• Oceanography– the study of physical and biological aspects of the ocean, oceanographer researches the coastal environments of the planet and finds out how humans, coastal life, and coastal physical features interact with each other.
  • Pedology– the study of soils in their natural environment. Pedology is one of the two main branches ofsoil science, the other is known as edaphology. Pedology mainly deals withpedogenesis,soil morphology,soil classification. In physical geography pedology is largely studied due to the numerous interactions between climate (water, air, temperature), soil life (micro-organisms, plants, animals), the mineral materials within soils (biogeochemical cycles) and its position and effects on the landscape such aslateralization.
  • Some physical geographers study the earths place in the solar system. Others are environmental geographers, part of an emerging field that studies the spatial aspects and cultural perceptions of the natural environment. Environmental geography requires an understanding of both physical and human geography, as well as an understanding of how humans conceptualize their environment and the physical landscape.

Importance of Physical Geography

  1. Physical geography is important because people love to learn about the earth and what goes on in the physical environment and beyond..
  2. The study of physical geography enables students to research and know more about the various things that are happening in the world and how those things influence their lives. For example, how human activities has huge influence towards our earth.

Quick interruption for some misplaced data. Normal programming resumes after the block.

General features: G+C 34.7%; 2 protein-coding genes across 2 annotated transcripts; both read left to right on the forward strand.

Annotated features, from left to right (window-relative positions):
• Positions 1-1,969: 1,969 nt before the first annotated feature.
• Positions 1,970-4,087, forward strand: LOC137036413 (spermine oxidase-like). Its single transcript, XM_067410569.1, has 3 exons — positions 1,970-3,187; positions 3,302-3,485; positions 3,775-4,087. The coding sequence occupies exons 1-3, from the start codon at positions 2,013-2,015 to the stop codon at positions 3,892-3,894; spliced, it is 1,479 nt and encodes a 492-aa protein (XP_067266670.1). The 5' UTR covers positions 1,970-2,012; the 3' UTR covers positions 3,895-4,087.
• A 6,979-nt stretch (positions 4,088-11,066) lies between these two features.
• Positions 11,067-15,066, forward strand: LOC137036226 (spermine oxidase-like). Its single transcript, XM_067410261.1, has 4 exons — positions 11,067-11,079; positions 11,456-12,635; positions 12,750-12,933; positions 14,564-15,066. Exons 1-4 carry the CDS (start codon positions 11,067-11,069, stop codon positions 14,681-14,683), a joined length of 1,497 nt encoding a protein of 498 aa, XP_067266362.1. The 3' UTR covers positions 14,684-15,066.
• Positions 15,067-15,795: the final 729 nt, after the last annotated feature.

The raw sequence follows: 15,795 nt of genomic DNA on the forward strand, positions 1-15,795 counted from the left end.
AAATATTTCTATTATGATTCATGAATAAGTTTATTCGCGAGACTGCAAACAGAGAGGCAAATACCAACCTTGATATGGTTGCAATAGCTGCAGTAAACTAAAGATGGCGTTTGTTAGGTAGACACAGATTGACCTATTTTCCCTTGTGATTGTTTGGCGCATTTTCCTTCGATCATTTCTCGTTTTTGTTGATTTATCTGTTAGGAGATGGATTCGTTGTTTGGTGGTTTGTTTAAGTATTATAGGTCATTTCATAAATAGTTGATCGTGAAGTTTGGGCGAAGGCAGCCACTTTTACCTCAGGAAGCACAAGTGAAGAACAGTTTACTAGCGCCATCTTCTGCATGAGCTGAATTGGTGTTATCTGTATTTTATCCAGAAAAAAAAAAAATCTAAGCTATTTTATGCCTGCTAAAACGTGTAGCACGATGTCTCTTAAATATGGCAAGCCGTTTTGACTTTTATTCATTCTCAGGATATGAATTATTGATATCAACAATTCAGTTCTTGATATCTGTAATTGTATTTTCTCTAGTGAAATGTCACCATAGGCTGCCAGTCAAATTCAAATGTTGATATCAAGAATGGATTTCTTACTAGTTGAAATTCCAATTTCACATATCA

3. Physical geography gives a broader knowledge about other related field of geography

For example, physical geography helps us to understanding history, economics, weather, resource management, and humanity in general.

  1. Through the study of physical geography, we understand that mountains divide us and hide precious minerals and metals which have great value to the common man and his environment.
  2. This branch of geography helps us determine what parts of our planet are wet, dry, cold, warm and also which part experience powerful hurricanes, and which get torrential rainstorms.

In conclusion

Physical geography is the study of the interactions between the Earths, landscapes, oceans, climate system plants, animals and humans. Physical geography is therefore a highly relevant and topical subject for society since the the processes studied affect our daily lives. The many ways of solving many of the worlds challenges can only be understood by the full knowledge of physical geography. For example, every time there is a major natural disaster such as earthquake, volcanic eruption, wildfire, drought, flood landslide or tropical storm, these can only be understood through a collective understanding of land, ocean, atmosphere, human interactions. Sometimes what seems to be a natural disaster (e.g. a major flood event) has been caused by human activity (e.g. deforestation of hillsides in the upper parts of river basins), thereby worsening the event. Similarly, the same humans have a creative ability to come up with lasting solutions to major problems or at least make things more resilient to disasters (for example, buildings with engineering design to allow them to stay standing during an earthquake). These solutions can only work best if the way the Earths system works is fully understood by man. To gain this understandinghas everything to do withphysical geography. Having a better understandingabout climate change and its impacts is necessary so that we can adapt to changes and mitigate effects to slow down the damage to human life and his environment.